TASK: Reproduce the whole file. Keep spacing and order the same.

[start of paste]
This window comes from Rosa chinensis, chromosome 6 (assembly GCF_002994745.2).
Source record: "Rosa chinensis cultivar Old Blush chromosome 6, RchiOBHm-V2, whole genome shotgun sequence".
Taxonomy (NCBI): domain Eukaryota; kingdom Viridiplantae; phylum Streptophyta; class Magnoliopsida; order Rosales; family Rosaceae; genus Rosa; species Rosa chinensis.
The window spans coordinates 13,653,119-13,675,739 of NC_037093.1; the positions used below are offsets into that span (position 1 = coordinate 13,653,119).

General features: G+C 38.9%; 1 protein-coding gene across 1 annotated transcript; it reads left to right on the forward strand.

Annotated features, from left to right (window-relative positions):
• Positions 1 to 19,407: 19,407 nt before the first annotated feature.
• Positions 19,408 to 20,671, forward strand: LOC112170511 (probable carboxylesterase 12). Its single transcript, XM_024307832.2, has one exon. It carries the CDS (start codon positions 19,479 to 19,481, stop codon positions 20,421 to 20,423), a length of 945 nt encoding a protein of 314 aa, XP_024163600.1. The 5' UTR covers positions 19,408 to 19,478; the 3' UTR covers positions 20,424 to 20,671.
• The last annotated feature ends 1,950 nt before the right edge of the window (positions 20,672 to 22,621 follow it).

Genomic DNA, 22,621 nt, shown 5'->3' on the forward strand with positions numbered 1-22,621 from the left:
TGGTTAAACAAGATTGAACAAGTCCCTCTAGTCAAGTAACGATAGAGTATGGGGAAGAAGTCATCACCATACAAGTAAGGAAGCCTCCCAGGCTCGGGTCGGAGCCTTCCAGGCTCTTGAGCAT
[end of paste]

This window comes from Rosa chinensis, chromosome 6 (assembly GCF_002994745.2).
Source record: "Rosa chinensis cultivar Old Blush chromosome 6, RchiOBHm-V2, whole genome shotgun sequence".
Taxonomy (NCBI): domain Eukaryota; kingdom Viridiplantae; phylum Streptophyta; class Magnoliopsida; order Rosales; family Rosaceae; genus Rosa; species Rosa chinensis.
The window spans coordinates 13,653,119-13,675,739 of NC_037093.1; the positions used below are offsets into that span (position 1 = coordinate 13,653,119).

General features: G+C 38.9%; 1 protein-coding gene across 1 annotated transcript; it reads left to right on the forward strand.

Annotated features, from left to right (window-relative positions):
• Positions 1 to 19,407: 19,407 nt before the first annotated feature.
• Positions 19,408 to 20,671, forward strand: LOC112170511 (probable carboxylesterase 12). Its single transcript, XM_024307832.2, has one exon. It carries the CDS (start codon positions 19,479 to 19,481, stop codon positions 20,421 to 20,423), a length of 945 nt encoding a protein of 314 aa, XP_024163600.1. The 5' UTR covers positions 19,408 to 19,478; the 3' UTR covers positions 20,424 to 20,671.
• The last annotated feature ends 1,950 nt before the right edge of the window (positions 20,672 to 22,621 follow it).

Genomic DNA, 22,621 nt, shown 5'->3' on the forward strand with positions numbered 1-22,621 from the left:
TGGTTAAACAAGATTGAACAAGTCCCTCTAGTCAAGTAACGATAGAGTATGGGGAAGAAGTCATCACCATACAAGTAAGGAAGCCTCCCAGGCTCGGGTCGGAGCCTTCCAGGCTCTTGAGCAT